Muhammad A Blessing For Mankind by Jamal Badawi


Muhammad (PBUH) (Blessings and Peace be upon him) was born in Makkah, Arabia, on Monday, 12 Rabi' Al-Awwal (2 August C.E). His mother, Aminah was the daughter of Wahb bin Abd Al-Manaf of the Zahrah family. His father, Abdullah, was the son of Abd Al-Muttalib. His genealogy has been traced to the noble house of Isma'il, the son of Ibrahim (Abraham) (PBUH) (May Peace be upon him) in about the fortieth descent. Muhammad's father had died before his birth and his mother died when he was about six years old making him an orphan. In accordance with the tradition of noble families of Makkah, he was taken by a foster mother, Halimah, to her village where he lived for a few years. During these years he was taken to Makkah several times to visit his mother. After the death of his mother, he was placed under the custody of his grandfather, Abd Al-Muttalib. When the grandfather died, he was under the care of his uncle, Abu Talib. By this time he used to look after sheep around Makkah and used to accompany his uncle on trade journeys to Syria.

In his youth he believed firmly in the Oneness of Allah (God)(SWT). He lived a very simple life and hated vanity and pride. He was compassionate to the poor, widows and orphans and shared their sufferings by helping them. He avoided all vices, which were commonly practiced among young people such as gambling, drinking wine, vulgarity and others. He was well-known as As-Sadiq(the truthful) and Al-Amin (the trustworthy). He was always trusted as a mediator between two conflicting parties in his homeland, Makkah.



Islam and Civilization by Nadwi

Islam and Civilization

By Syed Abul Hasan Ali Nadwi

Scope and Significance

Islam and civilisation is a realistic and living issue which relates not only to the prophethood of Muhammad (peace be upon him) and the teachings of Islam, but also to the reality of life itself, the present and future of mankind and the historic role played by Muslims in the development of culture and the building up of a flourishing civilisation. This is a subject important enough to receive the attention of an academic body instead of by just a single individual. In its depth and scope, it can compare with any discipline of thought pertaining to the life of man. It covers an immense area in time and space, from the first century of the Islamic era to this day and from one corner of the world to the other. In its immanence, it encompasses everything from creed to morals and behaviour, individual as well as social, and is linked with diverse phenomena, whether if be law, political, international relations, arts, letters, poetics, architecture, cultural refinement, etc. Each of these aspects of human life are indeed many-sided and, hence, an academic body composed of scholars of different disciplines is required to study them so that each may undertake objective research and present his detailed findings courageously, without fear or favour. Each of these scholars, specialist in his own field, can discuss the issues in greater detail as, for example, one can study the creed and religious thought of Islam, another sociology and culture, a third Islamic law, a fourth the equality and dignity of man, a fifth the position of women, and so on. Detailed discussions on each such subject can indeed cover an encyclopaedia instead of being dealt with by an individual like me who has little time to spare for literary pursuits. But as the saying goes, the thing which cannot be owned completely should not be given up altogether. I have, in working on this subject, kept in mind the Qur’nic verse which says: And if no torrent falls on it, then even a gentle rain (Al Baqarah: 265).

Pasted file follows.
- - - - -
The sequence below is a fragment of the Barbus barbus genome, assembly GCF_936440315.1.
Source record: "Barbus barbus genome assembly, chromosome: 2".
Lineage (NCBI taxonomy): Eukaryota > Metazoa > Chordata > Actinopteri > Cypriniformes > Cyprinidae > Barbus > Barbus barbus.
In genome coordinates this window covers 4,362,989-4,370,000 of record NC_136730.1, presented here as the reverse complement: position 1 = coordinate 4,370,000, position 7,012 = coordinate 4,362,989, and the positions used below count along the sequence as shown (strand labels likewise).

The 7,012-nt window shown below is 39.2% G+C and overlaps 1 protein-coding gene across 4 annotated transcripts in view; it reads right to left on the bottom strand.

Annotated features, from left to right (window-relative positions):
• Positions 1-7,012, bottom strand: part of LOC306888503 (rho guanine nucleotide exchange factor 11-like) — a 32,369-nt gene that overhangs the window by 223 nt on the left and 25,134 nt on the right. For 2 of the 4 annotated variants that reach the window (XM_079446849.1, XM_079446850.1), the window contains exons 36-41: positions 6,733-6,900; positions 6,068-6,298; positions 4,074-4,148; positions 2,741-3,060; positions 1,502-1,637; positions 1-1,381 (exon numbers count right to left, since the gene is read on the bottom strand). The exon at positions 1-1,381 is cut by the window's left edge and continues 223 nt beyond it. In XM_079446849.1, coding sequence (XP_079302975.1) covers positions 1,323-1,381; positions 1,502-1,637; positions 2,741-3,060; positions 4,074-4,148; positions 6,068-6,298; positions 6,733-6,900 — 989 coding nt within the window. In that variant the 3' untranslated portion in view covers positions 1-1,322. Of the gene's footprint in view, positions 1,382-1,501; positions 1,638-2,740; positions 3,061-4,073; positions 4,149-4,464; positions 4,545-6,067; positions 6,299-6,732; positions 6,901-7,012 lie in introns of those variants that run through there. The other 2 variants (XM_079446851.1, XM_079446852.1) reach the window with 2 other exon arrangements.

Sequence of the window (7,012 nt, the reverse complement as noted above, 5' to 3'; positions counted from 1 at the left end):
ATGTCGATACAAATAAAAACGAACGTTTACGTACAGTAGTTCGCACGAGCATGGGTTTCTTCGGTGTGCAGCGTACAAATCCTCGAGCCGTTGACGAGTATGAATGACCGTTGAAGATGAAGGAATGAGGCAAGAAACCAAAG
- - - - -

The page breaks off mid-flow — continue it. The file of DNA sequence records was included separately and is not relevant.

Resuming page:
Chapter 252: Some Verdicts Pertaining to Supplications

User Rating:  / 1
Chapter 252
Some Verdicts Pertaining to Supplications


1496. Usamah bin Zaid (May Allah be pleased with them) reported: The Messenger of Allah (PBUH) said, "He who is favoured by another and says to his benefactor: `Jazak-Allah khairan (may Allah reward you well)' indeed praised (the benefactor) satisfactorily.''

Commentary:  If one is unable to return someone's kindness with kindness, he should say, "Jazak-Allahu khairan (may Allah reward you well).'' This means: "I am unable to reciprocate your kindness. May Allah grant you the best reward for it.'' Obviously there is no match for the reward that one gets from Allah. For this reason the Prophet (PBUH) said that it was the best of the praise for a benefactor.


1497. Jabir (May Allah be pleased with him) reported: The Messenger of Allah (PBUH) said, "Do not invoke curses on yourself or on your children or on your possessions lest you should happen to do it at a moment when the supplications are accepted, and your prayer might be granted.''

Commentary: Almighty Allah always listens to everyone's prayer but He has fixed certain times when He grants more prayers addressed to Him. Therefore, one should never curse oneself or one's own children or one's own business, etc., lest this is done at the time when prayers are accepted by Allah and then one has to regret it all his life.